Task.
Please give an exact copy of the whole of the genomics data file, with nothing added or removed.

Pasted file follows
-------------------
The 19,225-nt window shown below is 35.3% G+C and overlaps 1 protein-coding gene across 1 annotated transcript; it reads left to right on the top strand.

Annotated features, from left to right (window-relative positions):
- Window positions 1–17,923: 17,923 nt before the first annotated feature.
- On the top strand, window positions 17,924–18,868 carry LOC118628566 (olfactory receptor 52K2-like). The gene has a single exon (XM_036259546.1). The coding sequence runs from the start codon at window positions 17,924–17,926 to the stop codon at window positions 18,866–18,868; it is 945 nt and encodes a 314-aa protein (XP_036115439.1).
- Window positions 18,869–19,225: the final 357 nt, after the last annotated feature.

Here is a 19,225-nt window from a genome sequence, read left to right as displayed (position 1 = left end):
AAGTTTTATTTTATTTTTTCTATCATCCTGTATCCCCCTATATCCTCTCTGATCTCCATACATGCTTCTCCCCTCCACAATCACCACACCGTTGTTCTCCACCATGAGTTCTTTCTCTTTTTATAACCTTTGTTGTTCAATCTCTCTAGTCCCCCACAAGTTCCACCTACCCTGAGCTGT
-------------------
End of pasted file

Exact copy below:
The 19,225-nt window shown below is 35.3% G+C and overlaps 1 protein-coding gene across 1 annotated transcript; it reads left to right on the top strand.

Annotated features, from left to right (window-relative positions):
- Window positions 1–17,923: 17,923 nt before the first annotated feature.
- On the top strand, window positions 17,924–18,868 carry LOC118628566 (olfactory receptor 52K2-like). The gene has a single exon (XM_036259546.1). The coding sequence runs from the start codon at window positions 17,924–17,926 to the stop codon at window positions 18,866–18,868; it is 945 nt and encodes a 314-aa protein (XP_036115439.1).
- Window positions 18,869–19,225: the final 357 nt, after the last annotated feature.

Here is a 19,225-nt window from a genome sequence, read left to right as displayed (position 1 = left end):
AAGTTTTATTTTATTTTTTCTATCATCCTGTATCCCCCTATATCCTCTCTGATCTCCATACATGCTTCTCCCCTCCACAATCACCACACCGTTGTTCTCCACCATGAGTTCTTTCTCTTTTTATAACCTTTGTTGTTCAATCTCTCTAGTCCCCCACAAGTTCCACCTACCCTGAGCTGT